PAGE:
Based on the quiz, I do have money issues (I checked off 33% of the “Did you grow up money drunk?” questions and 20% each for being a compulsive spender and maintenance money drunk), but not to an addictive degree.

Money issues in my family were byzantine and uncomfortable. My grandparents were all working class, although my father’s parents did pretty well – mostly by kicking their kids out at 18 and not helping them much with college expenses, thereby keeping more money for themselves to spend on my grandmother’s (seemingly) endless redecorating of their home. I’m pretty sure they got married because they got pregnant, and that they finished college by sharing classes, childcare, and even the same robe (back then seniors were required to wear black ‘graduation type’ robes to their classes). The robe is a wonderful metaphor – too short for my Dad, and too long for my Mom. I’m sure it was made far worse by my Mom insisting that she finish her degree, even though the (Catholic) college probably frowned on her doing anything other than childcare. I know they lived in two rooms plus a bath in student housing. It must have been dreadful.

Post-college, my Dad got a job and they both applied for scholarships and grants . . . and got into graduate school. So it was off to Florida for my Dad to get one degree and then up to UNC Chapel Hill for him to get his 2nd Masters, and my Mom her Masters. All this time, we were living lean, and somewhere in there my sister was born.

My mother’s parents lent them enough money for a down payment on a house, my Dad got a good job with the City, and we ended up back in Philadelphia around the time I was in preschool/kindergarten, and for all practical purposes, lived an eminently sane, normal, middle-class life. It was pretty white bread and bland, but that’s what all the kids were doing around us.

Then we moved to Albany, CA, right into married student housing, as my Mom was going to get her PhD in English. Apparently the agreement was that they would try, unless my Dad couldn’t find work (early 70s, terrible recession time) in which case they would go back to PA and she’d try to get her degree elsewhere, or wait a little longer. He couldn’t find work and went back to PA in ~ six months. During this time my Mom met the man who later became my stepfather, and my parents got a separation.

This is the moment of serious disruption in my life. This is the wounding time. We went from being pretty ok and then on the low end of the middle class spectrum, but with a high likelihood of doing just fine thankyouverymuch, to living in – I kid you not – a commune. (Not my Dad, he stayed back in PA in the house they owned.) When my parents divorced, there was no alimony given to my Mom, just child support. My father was, to my perception always on time with the payment, but never willing to give a penny more than the amount agreed upon. (Although he did increase the monies as time went on.)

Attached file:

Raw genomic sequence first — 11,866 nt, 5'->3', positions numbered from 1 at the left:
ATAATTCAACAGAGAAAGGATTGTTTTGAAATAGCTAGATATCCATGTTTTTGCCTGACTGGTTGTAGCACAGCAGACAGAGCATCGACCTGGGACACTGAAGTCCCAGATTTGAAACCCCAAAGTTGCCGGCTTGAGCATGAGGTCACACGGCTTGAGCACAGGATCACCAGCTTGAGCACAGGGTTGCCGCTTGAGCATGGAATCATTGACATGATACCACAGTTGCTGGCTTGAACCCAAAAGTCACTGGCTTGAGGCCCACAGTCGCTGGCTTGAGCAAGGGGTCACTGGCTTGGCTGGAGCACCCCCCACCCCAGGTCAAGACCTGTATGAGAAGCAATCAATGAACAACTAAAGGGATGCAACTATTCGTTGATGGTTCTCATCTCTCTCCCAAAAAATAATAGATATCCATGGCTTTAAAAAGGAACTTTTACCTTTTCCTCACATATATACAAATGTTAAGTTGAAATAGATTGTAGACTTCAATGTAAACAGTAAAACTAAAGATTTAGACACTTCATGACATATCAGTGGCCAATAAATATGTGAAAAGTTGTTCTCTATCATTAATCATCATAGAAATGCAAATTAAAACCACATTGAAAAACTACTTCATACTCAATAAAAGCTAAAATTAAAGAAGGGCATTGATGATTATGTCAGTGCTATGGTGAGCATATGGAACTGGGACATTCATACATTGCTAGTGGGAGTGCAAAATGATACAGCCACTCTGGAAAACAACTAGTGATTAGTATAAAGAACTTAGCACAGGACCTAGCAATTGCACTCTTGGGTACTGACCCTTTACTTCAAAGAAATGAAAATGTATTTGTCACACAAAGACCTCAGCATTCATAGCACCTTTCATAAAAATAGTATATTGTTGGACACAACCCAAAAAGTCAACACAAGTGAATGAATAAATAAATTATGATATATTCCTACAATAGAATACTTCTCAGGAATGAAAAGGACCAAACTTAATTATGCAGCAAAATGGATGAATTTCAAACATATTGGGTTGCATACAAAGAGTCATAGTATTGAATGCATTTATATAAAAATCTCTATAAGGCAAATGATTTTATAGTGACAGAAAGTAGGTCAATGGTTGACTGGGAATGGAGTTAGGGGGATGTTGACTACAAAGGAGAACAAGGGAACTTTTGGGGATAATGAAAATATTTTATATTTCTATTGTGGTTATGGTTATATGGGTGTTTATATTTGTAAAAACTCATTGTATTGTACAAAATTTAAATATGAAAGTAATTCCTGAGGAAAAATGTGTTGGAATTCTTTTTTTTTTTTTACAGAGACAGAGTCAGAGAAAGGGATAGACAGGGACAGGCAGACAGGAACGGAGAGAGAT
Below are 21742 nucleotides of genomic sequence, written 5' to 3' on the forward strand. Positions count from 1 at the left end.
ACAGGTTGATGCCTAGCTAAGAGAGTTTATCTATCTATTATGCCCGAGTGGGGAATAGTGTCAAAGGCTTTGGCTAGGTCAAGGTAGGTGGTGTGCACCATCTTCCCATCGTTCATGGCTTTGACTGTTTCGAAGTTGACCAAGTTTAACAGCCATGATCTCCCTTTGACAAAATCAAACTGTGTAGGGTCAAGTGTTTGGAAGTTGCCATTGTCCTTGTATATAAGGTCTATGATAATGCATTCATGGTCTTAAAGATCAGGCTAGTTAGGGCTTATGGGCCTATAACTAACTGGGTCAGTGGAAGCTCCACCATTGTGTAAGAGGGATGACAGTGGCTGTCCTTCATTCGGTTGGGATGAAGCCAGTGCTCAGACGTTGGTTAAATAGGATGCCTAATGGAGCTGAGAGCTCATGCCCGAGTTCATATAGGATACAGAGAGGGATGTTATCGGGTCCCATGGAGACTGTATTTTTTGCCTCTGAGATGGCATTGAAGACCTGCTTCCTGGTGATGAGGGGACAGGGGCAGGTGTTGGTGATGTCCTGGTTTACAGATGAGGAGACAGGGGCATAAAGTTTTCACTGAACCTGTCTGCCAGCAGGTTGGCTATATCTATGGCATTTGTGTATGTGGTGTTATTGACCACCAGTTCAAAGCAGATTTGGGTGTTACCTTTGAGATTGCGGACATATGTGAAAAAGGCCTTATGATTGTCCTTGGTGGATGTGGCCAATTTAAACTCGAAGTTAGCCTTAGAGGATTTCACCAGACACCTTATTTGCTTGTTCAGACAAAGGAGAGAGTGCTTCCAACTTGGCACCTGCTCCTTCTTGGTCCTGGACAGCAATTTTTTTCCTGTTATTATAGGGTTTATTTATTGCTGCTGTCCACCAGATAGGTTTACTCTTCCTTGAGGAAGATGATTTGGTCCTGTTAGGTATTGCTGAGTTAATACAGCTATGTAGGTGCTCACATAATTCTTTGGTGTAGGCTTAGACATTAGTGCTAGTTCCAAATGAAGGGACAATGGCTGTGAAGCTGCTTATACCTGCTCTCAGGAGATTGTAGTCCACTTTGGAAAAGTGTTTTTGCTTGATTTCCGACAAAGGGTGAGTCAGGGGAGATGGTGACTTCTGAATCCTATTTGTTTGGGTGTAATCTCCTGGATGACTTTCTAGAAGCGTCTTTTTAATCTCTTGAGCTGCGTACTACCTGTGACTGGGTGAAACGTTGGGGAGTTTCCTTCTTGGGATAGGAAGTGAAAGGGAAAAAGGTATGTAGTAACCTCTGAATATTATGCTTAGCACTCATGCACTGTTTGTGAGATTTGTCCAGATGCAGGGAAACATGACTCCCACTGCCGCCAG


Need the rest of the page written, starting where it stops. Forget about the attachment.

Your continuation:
I’m sure he felt deeply resentful that he had to pay when he felt so betrayed; I’m sure he didn’t think about it in terms of actually taking care of my sister and I, just that he was getting the short end on all sides. I’m sure my mother resented having to be the primary parent, and later betrayed because the man she later married was not good with money in any sense. He provided for himself, not the family, she made the money stretch to cover everyone.

What I know, what I lived, was a daily awareness that we didn’t have enough. That it was no use asking for something special, there was no way to have a treat, there was no way to make it happen. When my mother’s mother would give us huge amounts of clothes for gifts (holidays and birthdays), she always bought them at Macy’s . . . and we always returned them for cash, and then went to the thrift store, or the Gap (This was back when that was one of the only places you could get jeans) to buy clothes we could wear. I never had anything ‘dress up’ or fancy, beyond the occasional nice blouse. My white jeans were my prized ‘dress up’ possession.

We lived in a very poor (not even working class) neighborhood; we were the only white people there. I regularly got bullied and beat up; I was even mugged once on my way home from school. My mother found a part time job and then a full time one, so that as we grew up, there was money for nicer apartments and then, finally, a home with a garden. We stayed there from my early teens until after my sister graduated.

My father gave me a specific amount of money each quarter, it was just enough to cover the tuition (yay for a good education at the state-run UC system) and a bit more for living. It was, literally, just enough. So I had to work at least part time all the way through college to have ‘extra’ money (you know, for chicken occasionally instead of beans and rice all of the time).  Given his family history, this was an extremely generous gesture on his part, although it didn’t feel that way to me.

So, money was a weird topic, one full of anger and resentment, and the lingering perfume of past history being re-written by negative emotions.